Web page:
DNA evidence routinely arises in Louisiana sexual assault cases, particularly in rape allegations. When consent is raised as a defense, the presence of DNA on the body of the accuser is expected and is consistent with consent. DNA test results do not prove that a rape or sexual assault occurred. Without additional facts, the presence of DNA on an accuser simply proves that the accused’s DNA somehow got on the accuser. Since DNA is easily transferred, it is important to attempt to find out why that DNA is found in a particular location. A DNA examiner cannot testify as to whether consent existed during a sexual encounter nor how that DNA got on a particular location. It’s possible DNA could be located on an accuser’s body without any direct contact between the accuser and accused because of a phenomenon known as secondary transfer of DNA. Only the accuser, the accused, and any other witnesses can possibly testify and provide additional details to help a jury determine whether consent existed and how the accused’s DNA got to a particular location.
In contrast with a consent case, if an accused denies having ever had a sexual encounter with an accuser, DNA can become a powerful tool for testing the truthfulness of such an assertion. If the accused’s DNA is found, for example, within an internal vaginal swab of the accuser, the accused’s defense may be refuted depending on the specific facts. Even still, a consent defense may not be refuted. For example, if the accused’s genitalia was touched by the accuser, and she engaged in vaginal stimulation, one might expect to find the accused’s DNA inside her even if the accused never physically engaged in penile penetration. If the accuser claimed penile penetration, the presence of DNA in her vagina would not potentially refute the accused’s defense unless the DNA present is coupled with identified semen and sperm indicating ejaculation or, perhaps, the presence of Prostate Specific Antigen (PSA), indicating ejaculation. But what if the accused told investigators that he ejaculated while being manually stimulated by the accuser’s hand; his semen got on her hand; and then she vaginally stimulated herself without wiping her hand? Assume also that the accuser claimed penile penetration. Then, one might still expect to find the accused’s DNA and semen inside the accuser’s vagina even if there was no penile penetration. The presence of DNA and semen would be consistent with both the account of the accuser and the accused in this scenario. As you can see, every case is highly fact-dependent. Under these scenarios, the presence of DNA alone would not prove that a rape or sexual assault occurred. DNA can only potentially be helpful in evaluating the credibility of witnesses in a sexual assault case. Often, far more than DNA is needed to determine who may be telling the truth in such a case.
Consider also a case in which the accused’s DNA is only found on the clothing of the accuser even though she claims she was vaginally raped. Assume internal and external vaginal swabs were taken. A lack of DNA in this hypothetical from these vaginal swabs could potentially support an accused’s defense that he did not vaginally rape the accuser but rather was engaged in foreplay by rubbing the outside of her clothing with his hands and stopped when the accuser indicated she was uncomfortable with moving forward during a sexual encounter. In this case, one would expect to find DNA on the clothing if the accused is telling the truth or expect to find the presence of DNA on and/or within the accuser’s vagina if she is telling the truth. If only DNA is found on the clothing, it is likely that the accused is telling the truth. Even still, a lack of DNA on the accuser’s vagina would not necessarily refute her account. If the accused wore a condom, for instance, and non-consensually penetrated the accuser, it’s possible no DNA would be found inside her even though she is telling the truth about being penetrated.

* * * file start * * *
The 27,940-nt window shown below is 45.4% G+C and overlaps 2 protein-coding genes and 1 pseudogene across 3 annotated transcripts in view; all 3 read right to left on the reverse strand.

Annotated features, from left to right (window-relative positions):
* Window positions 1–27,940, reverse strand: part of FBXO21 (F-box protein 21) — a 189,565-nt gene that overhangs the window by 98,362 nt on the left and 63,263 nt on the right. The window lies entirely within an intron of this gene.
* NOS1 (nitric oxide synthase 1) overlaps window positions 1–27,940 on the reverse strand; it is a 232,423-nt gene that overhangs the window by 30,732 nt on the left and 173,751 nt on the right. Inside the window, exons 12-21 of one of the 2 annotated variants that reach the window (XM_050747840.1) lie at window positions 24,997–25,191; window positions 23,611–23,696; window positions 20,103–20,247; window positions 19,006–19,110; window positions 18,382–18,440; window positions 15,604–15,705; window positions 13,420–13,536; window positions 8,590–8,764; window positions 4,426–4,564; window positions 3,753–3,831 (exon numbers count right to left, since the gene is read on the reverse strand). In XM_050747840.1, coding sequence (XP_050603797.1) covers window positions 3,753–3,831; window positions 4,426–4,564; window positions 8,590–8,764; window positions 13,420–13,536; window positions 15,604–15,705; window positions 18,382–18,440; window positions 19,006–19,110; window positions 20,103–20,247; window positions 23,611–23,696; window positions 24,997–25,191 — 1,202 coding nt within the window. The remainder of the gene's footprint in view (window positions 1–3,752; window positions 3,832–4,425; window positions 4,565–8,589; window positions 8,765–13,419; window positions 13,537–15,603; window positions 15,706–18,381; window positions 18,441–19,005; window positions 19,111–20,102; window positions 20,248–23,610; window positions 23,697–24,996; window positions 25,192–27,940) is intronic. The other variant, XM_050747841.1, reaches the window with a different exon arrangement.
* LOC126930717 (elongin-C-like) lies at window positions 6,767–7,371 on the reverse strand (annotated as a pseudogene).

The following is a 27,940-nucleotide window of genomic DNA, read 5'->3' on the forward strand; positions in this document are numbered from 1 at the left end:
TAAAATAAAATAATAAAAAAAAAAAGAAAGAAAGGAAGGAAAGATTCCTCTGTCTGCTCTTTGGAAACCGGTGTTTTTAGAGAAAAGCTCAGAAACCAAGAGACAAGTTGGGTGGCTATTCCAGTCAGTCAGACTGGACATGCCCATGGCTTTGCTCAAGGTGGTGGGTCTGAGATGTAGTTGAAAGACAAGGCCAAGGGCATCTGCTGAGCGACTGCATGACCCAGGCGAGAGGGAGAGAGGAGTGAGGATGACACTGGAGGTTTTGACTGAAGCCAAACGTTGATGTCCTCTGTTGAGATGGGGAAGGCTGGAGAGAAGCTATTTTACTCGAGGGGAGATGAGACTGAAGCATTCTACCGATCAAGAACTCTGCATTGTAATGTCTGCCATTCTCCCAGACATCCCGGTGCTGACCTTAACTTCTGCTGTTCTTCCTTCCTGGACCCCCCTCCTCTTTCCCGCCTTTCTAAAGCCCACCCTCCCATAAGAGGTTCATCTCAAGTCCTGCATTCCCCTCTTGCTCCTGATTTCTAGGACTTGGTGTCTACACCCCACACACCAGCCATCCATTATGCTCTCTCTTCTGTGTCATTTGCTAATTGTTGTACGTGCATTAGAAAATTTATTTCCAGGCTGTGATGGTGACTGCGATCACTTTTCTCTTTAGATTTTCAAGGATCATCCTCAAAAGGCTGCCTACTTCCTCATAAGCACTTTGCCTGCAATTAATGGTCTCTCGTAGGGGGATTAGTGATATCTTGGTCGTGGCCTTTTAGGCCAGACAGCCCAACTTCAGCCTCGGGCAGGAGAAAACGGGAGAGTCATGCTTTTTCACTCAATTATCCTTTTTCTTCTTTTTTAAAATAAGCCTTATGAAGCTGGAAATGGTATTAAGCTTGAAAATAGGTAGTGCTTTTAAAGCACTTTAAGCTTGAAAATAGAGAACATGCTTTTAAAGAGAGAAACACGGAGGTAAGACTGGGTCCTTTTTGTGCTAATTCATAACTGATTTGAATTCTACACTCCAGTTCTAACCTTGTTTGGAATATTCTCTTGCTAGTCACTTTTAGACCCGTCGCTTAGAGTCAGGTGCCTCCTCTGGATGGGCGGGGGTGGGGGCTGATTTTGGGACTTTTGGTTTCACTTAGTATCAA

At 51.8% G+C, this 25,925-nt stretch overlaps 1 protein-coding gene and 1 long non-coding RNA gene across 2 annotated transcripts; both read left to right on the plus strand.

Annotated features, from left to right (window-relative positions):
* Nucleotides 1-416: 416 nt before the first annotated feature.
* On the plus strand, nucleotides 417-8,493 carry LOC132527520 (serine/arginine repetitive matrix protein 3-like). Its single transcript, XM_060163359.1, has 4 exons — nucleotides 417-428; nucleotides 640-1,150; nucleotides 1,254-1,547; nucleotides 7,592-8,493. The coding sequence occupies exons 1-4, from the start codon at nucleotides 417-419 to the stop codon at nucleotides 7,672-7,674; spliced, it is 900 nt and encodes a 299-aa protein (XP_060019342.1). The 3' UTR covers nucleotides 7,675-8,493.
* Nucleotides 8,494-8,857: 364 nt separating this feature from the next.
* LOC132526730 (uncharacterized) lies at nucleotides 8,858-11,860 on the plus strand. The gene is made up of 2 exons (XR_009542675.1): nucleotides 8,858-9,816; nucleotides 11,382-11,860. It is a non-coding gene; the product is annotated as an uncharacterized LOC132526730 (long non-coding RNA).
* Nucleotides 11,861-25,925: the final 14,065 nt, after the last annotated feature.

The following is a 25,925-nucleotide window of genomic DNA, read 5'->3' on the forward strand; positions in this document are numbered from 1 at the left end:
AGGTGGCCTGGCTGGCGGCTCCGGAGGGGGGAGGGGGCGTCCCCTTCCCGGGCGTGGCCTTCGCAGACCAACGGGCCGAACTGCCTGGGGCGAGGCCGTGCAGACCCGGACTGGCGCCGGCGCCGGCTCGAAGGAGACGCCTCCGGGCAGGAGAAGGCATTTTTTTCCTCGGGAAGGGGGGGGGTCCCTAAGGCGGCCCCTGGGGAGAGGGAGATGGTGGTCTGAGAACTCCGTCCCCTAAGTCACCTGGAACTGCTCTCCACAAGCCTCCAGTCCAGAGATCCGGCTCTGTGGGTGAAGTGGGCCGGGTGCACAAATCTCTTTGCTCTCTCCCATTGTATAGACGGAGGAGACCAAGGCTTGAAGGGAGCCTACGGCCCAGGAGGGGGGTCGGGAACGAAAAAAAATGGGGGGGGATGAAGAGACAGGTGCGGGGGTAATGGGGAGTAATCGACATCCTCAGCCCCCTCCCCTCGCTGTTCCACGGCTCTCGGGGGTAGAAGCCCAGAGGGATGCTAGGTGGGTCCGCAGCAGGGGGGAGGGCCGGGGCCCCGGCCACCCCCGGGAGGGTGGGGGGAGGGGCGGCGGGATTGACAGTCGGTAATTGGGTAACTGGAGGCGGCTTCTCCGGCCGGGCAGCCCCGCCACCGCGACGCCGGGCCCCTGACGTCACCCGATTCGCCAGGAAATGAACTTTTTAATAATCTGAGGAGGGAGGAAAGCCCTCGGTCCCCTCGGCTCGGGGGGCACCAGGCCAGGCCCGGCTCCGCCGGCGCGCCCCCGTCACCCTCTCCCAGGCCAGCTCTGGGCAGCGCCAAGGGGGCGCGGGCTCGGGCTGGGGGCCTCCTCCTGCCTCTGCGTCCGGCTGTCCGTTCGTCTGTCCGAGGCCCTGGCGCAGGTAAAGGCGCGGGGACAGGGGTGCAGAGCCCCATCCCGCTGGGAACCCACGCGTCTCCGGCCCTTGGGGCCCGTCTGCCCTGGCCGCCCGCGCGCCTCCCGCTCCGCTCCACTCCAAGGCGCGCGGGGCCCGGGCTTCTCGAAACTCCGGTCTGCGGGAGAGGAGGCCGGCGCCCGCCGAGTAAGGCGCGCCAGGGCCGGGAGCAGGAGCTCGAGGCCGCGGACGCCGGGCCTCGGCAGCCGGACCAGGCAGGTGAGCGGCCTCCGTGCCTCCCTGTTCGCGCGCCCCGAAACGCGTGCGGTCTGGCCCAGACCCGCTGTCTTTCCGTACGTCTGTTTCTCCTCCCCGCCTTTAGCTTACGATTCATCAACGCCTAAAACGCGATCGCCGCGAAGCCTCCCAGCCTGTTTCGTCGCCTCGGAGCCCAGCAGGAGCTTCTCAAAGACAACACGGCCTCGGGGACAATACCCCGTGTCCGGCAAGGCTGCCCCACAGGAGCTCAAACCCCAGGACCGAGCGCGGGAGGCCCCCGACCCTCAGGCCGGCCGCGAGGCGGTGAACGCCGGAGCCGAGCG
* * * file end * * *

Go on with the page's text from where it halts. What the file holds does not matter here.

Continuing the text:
DNA’s discriminatory power is potentially enhanced when an accuser and an accused’s stories contradict one another, such as when one person claims consent and the other does not. On the other hand, when the defense claims consent, and the accuser claims rape or sexual assault, one expects to find the presence of DNA even though both claims are inconsistent. Additional factors, such as the consumption of alcohol or drugs, contradictory accounts, inconsistent behavior, the presence of injuries, etc., must also often be used with DNA forensics when assessing witness credibility in sexual assault cases. These cases often highly depend on witness credibility and are, thus, fact-intensive. To complicate matters, alcohol consumption by both parties is often involved in sexual assault allegations. To ensure you are not wrongfully convicted, it’s important to consult with a knowledgeable and informed Louisiana criminal defense lawyer if you face a Louisiana rape or sexual assault allegation in which DNA forensics are involved.